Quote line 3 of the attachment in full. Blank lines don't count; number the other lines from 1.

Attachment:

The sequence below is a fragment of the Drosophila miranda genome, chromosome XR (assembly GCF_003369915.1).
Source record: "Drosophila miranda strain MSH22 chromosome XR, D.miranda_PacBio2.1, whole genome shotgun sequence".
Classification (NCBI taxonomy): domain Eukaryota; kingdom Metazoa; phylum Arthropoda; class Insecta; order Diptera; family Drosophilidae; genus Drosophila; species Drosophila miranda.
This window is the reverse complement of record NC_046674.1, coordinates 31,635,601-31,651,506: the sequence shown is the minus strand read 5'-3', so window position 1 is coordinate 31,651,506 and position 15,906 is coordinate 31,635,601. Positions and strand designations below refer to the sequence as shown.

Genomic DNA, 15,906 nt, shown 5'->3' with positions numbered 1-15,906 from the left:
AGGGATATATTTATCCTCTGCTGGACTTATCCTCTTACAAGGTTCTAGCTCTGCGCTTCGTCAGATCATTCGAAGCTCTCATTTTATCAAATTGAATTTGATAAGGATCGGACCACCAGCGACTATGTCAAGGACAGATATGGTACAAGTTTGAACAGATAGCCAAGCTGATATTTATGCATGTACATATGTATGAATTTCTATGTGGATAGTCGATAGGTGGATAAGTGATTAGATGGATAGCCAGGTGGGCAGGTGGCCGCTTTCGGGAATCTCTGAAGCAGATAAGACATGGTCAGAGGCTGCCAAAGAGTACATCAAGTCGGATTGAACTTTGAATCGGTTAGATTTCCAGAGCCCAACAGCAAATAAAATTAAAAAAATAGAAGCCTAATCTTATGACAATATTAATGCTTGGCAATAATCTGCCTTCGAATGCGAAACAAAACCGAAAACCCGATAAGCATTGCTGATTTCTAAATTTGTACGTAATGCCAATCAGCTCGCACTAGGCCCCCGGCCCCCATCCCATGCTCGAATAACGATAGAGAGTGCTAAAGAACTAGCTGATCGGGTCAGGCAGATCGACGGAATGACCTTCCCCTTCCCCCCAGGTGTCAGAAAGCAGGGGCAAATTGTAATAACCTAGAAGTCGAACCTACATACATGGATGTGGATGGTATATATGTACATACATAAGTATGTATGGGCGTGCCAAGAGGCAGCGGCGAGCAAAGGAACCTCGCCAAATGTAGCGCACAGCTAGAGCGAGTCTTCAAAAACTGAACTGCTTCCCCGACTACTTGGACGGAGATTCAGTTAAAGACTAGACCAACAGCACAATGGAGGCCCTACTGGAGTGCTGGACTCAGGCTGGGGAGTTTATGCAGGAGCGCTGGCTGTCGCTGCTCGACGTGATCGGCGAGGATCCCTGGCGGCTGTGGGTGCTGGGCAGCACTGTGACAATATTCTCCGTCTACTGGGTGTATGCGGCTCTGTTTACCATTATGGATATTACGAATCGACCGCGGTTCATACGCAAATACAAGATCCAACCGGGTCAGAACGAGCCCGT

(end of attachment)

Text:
Classification (NCBI taxonomy): domain Eukaryota; kingdom Metazoa; phylum Arthropoda; class Insecta; order Diptera; family Drosophilidae; genus Drosophila; species Drosophila miranda.